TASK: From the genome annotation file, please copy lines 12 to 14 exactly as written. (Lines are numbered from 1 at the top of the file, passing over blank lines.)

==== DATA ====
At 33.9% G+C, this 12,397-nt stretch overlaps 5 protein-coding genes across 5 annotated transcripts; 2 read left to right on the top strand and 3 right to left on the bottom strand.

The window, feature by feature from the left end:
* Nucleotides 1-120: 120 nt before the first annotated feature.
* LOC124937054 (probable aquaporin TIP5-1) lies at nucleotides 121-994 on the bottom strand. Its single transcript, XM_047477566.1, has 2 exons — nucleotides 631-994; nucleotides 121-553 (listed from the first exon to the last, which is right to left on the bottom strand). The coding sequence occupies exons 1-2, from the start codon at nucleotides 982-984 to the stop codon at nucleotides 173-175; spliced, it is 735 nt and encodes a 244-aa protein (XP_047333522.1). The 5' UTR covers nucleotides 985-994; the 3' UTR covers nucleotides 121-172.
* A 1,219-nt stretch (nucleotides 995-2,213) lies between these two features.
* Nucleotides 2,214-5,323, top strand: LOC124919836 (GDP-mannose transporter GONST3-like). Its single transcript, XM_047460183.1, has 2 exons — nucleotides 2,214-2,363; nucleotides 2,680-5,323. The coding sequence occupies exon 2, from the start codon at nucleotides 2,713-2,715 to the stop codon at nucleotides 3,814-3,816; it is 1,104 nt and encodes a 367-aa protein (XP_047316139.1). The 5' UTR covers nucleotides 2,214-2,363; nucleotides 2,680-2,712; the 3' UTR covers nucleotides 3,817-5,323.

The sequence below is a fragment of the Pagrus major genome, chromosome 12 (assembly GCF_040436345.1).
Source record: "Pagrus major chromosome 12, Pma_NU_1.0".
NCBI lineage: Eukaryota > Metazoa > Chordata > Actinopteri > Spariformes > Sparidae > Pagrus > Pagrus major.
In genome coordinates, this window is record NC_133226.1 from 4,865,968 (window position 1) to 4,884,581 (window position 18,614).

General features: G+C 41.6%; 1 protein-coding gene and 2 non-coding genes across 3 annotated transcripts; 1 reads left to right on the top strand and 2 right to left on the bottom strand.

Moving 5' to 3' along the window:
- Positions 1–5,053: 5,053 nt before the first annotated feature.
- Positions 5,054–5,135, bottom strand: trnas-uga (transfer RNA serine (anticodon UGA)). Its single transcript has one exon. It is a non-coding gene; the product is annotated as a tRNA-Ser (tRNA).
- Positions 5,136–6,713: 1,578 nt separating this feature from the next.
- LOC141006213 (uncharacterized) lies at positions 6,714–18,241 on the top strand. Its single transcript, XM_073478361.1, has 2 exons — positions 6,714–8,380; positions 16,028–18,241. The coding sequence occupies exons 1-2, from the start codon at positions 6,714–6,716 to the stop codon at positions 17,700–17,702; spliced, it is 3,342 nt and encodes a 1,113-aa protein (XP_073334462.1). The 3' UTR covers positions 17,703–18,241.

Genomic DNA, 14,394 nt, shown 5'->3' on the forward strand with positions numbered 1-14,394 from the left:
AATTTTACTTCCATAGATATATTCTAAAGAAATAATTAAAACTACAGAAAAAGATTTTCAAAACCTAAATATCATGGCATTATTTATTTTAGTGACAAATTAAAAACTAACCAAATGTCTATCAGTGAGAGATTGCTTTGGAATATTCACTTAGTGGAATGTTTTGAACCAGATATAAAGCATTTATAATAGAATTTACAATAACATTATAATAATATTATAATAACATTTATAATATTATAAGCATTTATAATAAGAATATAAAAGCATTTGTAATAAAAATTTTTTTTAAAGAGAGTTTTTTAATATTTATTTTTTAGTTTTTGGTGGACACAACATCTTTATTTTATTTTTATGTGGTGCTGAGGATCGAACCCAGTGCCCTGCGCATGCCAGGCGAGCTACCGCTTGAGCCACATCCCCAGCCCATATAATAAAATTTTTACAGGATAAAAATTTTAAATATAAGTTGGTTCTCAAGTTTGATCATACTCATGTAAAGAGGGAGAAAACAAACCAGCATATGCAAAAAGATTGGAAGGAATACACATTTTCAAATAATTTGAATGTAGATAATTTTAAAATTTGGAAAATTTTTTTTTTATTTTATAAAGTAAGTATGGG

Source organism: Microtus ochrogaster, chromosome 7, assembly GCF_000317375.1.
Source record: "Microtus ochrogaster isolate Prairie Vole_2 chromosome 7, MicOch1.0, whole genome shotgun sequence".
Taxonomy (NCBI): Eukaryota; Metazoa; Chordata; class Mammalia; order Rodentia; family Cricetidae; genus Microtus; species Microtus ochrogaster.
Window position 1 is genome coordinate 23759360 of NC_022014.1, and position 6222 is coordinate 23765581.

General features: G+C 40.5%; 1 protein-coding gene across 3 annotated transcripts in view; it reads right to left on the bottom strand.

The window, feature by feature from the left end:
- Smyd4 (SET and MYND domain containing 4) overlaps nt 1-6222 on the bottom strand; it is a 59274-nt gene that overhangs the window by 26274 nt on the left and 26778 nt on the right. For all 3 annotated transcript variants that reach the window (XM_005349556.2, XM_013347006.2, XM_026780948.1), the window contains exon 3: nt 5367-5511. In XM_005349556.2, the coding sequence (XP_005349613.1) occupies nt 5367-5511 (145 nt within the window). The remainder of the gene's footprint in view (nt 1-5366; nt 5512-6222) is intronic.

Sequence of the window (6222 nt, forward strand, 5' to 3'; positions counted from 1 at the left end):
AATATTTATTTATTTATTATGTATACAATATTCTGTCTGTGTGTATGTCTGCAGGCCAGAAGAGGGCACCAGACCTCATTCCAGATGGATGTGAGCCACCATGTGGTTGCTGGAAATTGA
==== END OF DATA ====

Moving 5' to 3' along the window:
- Positions 1–5,053: 5,053 nt before the first annotated feature.
- Positions 5,054–5,135, bottom strand: trnas-uga (transfer RNA serine (anticodon UGA)). Its single transcript has one exon. It is a non-coding gene; the product is annotated as a tRNA-Ser (tRNA).